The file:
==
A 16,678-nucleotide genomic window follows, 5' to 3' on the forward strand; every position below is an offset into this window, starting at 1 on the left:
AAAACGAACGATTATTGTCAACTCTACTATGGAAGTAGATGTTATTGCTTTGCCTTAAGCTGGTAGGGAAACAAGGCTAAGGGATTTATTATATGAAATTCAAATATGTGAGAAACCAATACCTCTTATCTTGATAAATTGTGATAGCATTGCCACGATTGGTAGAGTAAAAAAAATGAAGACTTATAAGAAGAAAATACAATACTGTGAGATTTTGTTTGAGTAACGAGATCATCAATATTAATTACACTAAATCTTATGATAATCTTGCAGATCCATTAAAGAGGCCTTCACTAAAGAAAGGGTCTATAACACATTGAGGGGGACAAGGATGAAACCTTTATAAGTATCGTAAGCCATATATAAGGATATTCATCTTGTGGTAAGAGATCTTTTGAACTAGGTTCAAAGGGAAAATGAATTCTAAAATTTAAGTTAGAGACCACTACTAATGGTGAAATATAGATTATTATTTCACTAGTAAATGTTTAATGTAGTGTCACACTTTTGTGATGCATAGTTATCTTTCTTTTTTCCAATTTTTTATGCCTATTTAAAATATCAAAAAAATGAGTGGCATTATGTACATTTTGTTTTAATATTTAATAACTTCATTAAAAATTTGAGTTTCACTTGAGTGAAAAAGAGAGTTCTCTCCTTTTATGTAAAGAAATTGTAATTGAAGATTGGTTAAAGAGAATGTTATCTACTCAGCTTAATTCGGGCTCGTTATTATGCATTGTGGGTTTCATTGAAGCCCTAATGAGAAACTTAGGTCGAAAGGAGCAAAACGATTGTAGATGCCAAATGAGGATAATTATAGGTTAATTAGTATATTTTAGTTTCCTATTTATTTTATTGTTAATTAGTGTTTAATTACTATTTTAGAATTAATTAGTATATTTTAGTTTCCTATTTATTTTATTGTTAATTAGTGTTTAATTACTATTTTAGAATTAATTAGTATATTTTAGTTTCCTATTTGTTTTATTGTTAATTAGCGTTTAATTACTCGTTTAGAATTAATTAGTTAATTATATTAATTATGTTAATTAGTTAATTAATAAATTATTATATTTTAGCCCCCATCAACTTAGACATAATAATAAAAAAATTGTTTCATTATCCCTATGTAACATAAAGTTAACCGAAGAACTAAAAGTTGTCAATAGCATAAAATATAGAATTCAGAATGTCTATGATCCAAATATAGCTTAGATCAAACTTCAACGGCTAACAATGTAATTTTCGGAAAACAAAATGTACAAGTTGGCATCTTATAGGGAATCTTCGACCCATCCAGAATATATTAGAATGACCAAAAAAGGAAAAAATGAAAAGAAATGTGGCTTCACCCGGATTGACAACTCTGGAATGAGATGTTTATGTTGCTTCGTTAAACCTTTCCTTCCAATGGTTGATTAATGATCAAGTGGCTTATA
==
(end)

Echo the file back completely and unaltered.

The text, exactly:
A 16,678-nucleotide genomic window follows, 5' to 3' on the forward strand; every position below is an offset into this window, starting at 1 on the left:
AAAACGAACGATTATTGTCAACTCTACTATGGAAGTAGATGTTATTGCTTTGCCTTAAGCTGGTAGGGAAACAAGGCTAAGGGATTTATTATATGAAATTCAAATATGTGAGAAACCAATACCTCTTATCTTGATAAATTGTGATAGCATTGCCACGATTGGTAGAGTAAAAAAAATGAAGACTTATAAGAAGAAAATACAATACTGTGAGATTTTGTTTGAGTAACGAGATCATCAATATTAATTACACTAAATCTTATGATAATCTTGCAGATCCATTAAAGAGGCCTTCACTAAAGAAAGGGTCTATAACACATTGAGGGGGACAAGGATGAAACCTTTATAAGTATCGTAAGCCATATATAAGGATATTCATCTTGTGGTAAGAGATCTTTTGAACTAGGTTCAAAGGGAAAATGAATTCTAAAATTTAAGTTAGAGACCACTACTAATGGTGAAATATAGATTATTATTTCACTAGTAAATGTTTAATGTAGTGTCACACTTTTGTGATGCATAGTTATCTTTCTTTTTTCCAATTTTTTATGCCTATTTAAAATATCAAAAAAATGAGTGGCATTATGTACATTTTGTTTTAATATTTAATAACTTCATTAAAAATTTGAGTTTCACTTGAGTGAAAAAGAGAGTTCTCTCCTTTTATGTAAAGAAATTGTAATTGAAGATTGGTTAAAGAGAATGTTATCTACTCAGCTTAATTCGGGCTCGTTATTATGCATTGTGGGTTTCATTGAAGCCCTAATGAGAAACTTAGGTCGAAAGGAGCAAAACGATTGTAGATGCCAAATGAGGATAATTATAGGTTAATTAGTATATTTTAGTTTCCTATTTATTTTATTGTTAATTAGTGTTTAATTACTATTTTAGAATTAATTAGTATATTTTAGTTTCCTATTTATTTTATTGTTAATTAGTGTTTAATTACTATTTTAGAATTAATTAGTATATTTTAGTTTCCTATTTGTTTTATTGTTAATTAGCGTTTAATTACTCGTTTAGAATTAATTAGTTAATTATATTAATTATGTTAATTAGTTAATTAATAAATTATTATATTTTAGCCCCCATCAACTTAGACATAATAATAAAAAAATTGTTTCATTATCCCTATGTAACATAAAGTTAACCGAAGAACTAAAAGTTGTCAATAGCATAAAATATAGAATTCAGAATGTCTATGATCCAAATATAGCTTAGATCAAACTTCAACGGCTAACAATGTAATTTTCGGAAAACAAAATGTACAAGTTGGCATCTTATAGGGAATCTTCGACCCATCCAGAATATATTAGAATGACCAAAAAAGGAAAAAATGAAAAGAAATGTGGCTTCACCCGGATTGACAACTCTGGAATGAGATGTTTATGTTGCTTCGTTAAACCTTTCCTTCCAATGGTTGATTAATGATCAAGTGGCTTATA